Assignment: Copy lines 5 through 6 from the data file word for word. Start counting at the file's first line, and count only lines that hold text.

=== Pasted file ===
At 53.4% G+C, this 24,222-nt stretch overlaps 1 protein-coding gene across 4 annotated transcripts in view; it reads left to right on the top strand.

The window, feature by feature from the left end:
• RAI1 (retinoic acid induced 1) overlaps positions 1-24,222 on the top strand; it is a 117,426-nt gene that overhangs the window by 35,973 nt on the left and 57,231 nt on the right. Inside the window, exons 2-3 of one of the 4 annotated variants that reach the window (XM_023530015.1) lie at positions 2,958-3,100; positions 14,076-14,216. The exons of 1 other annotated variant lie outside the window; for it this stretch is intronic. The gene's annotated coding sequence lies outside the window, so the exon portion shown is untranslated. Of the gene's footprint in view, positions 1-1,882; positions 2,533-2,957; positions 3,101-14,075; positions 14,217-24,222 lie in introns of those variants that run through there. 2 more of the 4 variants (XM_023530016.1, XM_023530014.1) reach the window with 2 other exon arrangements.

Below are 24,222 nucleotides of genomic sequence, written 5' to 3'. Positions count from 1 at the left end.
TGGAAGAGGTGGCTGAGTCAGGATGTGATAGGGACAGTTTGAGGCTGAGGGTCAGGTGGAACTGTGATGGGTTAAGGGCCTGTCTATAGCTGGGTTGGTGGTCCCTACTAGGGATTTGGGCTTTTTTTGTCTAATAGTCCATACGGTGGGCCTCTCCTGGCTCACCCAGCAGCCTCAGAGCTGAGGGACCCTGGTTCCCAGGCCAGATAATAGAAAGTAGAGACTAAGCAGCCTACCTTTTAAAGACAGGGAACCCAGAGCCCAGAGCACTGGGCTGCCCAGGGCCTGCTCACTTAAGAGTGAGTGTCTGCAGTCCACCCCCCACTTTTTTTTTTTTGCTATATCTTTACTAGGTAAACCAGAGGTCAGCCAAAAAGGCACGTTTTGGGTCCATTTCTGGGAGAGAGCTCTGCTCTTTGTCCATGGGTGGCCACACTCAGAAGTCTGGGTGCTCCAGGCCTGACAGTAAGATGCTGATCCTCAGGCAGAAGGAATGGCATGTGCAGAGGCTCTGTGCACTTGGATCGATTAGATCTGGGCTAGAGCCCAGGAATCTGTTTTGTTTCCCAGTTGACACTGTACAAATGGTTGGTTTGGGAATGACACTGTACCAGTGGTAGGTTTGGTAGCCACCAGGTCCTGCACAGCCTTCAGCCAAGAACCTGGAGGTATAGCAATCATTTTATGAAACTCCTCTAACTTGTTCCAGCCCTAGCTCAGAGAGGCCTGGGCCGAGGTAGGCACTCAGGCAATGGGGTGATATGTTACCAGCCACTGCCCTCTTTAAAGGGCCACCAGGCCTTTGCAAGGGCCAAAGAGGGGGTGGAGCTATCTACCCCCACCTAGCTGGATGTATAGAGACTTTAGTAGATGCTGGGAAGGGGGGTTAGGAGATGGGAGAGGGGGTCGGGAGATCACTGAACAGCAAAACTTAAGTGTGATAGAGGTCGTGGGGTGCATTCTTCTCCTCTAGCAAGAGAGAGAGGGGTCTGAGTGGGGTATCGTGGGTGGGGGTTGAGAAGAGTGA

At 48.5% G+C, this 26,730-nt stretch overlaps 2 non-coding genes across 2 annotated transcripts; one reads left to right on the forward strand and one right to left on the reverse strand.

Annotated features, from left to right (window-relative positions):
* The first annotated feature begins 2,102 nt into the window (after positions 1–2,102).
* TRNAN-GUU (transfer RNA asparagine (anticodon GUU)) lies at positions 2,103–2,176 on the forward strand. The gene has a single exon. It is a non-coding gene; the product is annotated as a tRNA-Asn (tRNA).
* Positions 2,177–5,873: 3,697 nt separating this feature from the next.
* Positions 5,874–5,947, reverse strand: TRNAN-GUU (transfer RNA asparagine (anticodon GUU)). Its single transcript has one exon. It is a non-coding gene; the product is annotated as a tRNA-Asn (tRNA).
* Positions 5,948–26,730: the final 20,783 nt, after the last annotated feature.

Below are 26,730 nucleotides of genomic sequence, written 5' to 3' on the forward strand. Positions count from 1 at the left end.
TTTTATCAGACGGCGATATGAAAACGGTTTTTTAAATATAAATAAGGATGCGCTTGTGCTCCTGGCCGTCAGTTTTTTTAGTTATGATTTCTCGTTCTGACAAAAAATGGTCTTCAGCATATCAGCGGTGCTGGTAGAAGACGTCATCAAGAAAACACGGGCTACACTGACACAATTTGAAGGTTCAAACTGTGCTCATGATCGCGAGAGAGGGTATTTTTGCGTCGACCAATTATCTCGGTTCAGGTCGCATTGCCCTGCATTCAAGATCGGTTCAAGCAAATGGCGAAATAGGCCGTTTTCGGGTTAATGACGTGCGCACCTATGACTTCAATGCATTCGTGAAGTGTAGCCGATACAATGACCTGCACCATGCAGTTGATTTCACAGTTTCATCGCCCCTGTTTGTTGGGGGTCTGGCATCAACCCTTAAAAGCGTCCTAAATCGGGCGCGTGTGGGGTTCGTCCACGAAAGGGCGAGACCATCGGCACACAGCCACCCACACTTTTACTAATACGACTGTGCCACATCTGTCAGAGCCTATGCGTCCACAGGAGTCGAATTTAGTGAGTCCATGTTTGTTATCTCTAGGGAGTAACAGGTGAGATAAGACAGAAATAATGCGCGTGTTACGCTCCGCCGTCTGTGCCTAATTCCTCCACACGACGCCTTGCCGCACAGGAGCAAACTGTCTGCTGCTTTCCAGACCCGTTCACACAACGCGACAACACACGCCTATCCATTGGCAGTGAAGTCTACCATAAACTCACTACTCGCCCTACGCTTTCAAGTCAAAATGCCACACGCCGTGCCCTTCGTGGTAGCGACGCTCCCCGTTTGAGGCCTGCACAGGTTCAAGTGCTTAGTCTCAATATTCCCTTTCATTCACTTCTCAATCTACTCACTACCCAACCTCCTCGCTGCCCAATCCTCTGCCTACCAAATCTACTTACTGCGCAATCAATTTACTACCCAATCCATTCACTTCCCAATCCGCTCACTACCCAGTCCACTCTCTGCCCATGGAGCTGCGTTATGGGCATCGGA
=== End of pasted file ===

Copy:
TGGAAGAGGTGGCTGAGTCAGGATGTGATAGGGACAGTTTGAGGCTGAGGGTCAGGTGGAACTGTGATGGGTTAAGGGCCTGTCTATAGCTGGGTTGGTGGTCCCTACTAGGGATTTGGGCTTTTTTTGTCTAATAGTCCATACGGTGGGCCTCTCCTGGCTCACCCAGCAGCCTCAGAGCTGAGGGACCCTGGTTCCCAGGCCAGATAATAGAAAGTAGAGACTAAGCAGCCTACCTTTTAAAGACAGGGAACCCAGAGCCCAGAGCACTGGGCTGCCCAGGGCCTGCTCACTTAAGAGTGAGTGTCTGCAGTCCACCCCCCACTTTTTTTTTTTTGCTATATCTTTACTAGGTAAACCAGAGGTCAGCCAAAAAGGCACGTTTTGGGTCCATTTCTGGGAGAGAGCTCTGCTCTTTGTCCATGGGTGGCCACACTCAGAAGTCTGGGTGCTCCAGGCCTGACAGTAAGATGCTGATCCTCAGGCAGAAGGAATGGCATGTGCAGAGGCTCTGTGCACTTGGATCGATTAGATCTGGGCTAGAGCCCAGGAATCTGTTTTGTTTCCCAGTTGACACTGTACAAATGGTTGGTTTGGGAATGACACTGTACCAGTGGTAGGTTTGGTAGCCACCAGGTCCTGCACAGCCTTCAGCCAAGAACCTGGAGGTATAGCAATCATTTTATGAAACTCCTCTAACTTGTTCCAGCCCTAGCTCAGAGAGGCCTGGGCCGAGGTAGGCACTCAGGCAATGGGGTGATATGTTACCAGCCACTGCCCTCTTTAAAGGGCCACCAGGCCTTTGCAAGGGCCAAAGAGGGGGTGGAGCTATCTACCCCCACCTAGCTGGATGTATAGAGACTTTAGTAGATGCTGGGAAGGGGGGTTAGGAGATGGGAGAGGGGGTCGGGAGATCACTGAACAGCAAAACTTAAGTGTGATAGAGGTCGTGGGGTGCATTCTTCTCCTCTAGCAAGAGAGAGAGGGGTCTGAGTGGGGTATCGTGGGTGGGGGTTGAGAAGAGTGA

At 48.5% G+C, this 26,730-nt stretch overlaps 2 non-coding genes across 2 annotated transcripts; one reads left to right on the forward strand and one right to left on the reverse strand.